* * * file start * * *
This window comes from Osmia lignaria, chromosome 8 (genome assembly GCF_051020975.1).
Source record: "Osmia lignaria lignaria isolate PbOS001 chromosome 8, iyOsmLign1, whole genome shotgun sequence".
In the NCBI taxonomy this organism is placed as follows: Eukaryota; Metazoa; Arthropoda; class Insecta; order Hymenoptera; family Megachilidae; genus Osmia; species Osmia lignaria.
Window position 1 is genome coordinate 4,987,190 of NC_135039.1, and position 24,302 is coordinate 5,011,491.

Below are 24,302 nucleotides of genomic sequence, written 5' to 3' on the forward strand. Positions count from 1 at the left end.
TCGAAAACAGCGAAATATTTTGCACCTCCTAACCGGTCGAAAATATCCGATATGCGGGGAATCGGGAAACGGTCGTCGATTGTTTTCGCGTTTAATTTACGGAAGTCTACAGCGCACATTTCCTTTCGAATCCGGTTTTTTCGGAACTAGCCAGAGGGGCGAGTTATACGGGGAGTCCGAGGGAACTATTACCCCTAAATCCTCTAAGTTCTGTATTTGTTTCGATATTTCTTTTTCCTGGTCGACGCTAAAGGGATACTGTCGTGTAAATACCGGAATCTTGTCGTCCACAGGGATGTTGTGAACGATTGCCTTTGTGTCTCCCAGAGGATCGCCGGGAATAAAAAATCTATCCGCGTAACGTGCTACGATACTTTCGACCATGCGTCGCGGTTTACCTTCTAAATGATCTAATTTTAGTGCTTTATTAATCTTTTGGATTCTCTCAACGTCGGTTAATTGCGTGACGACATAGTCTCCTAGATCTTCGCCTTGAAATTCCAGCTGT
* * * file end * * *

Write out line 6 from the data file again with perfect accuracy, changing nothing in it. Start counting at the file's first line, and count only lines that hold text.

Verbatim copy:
TCGAAAACAGCGAAATATTTTGCACCTCCTAACCGGTCGAAAATATCCGATATGCGGGGAATCGGGAAACGGTCGTCGATTGTTTTCGCGTTTAATTTACGGAAGTCTACAGCGCACATTTCCTTTCGAATCCGGTTTTTTCGGAACTAGCCAGAGGGGCGAGTTATACGGGGAGTCCGAGGGAACTATTACCCCTAAATCCTCTAAGTTCTGTATTTGTTTCGATATTTCTTTTTCCTGGTCGACGCTAAAGGGATACTGTCGTGTAAATACCGGAATCTTGTCGTCCACAGGGATGTTGTGAACGATTGCCTTTGTGTCTCCCAGAGGATCGCCGGGAATAAAAAATCTATCCGCGTAACGTGCTACGATACTTTCGACCATGCGTCGCGGTTTACCTTCTAAATGATCTAATTTTAGTGCTTTATTAATCTTTTGGATTCTCTCAACGTCGGTTAATTGCGTGACGACATAGTCTCCTAGATCTTCGCCTTGAAATTCCAGCTGT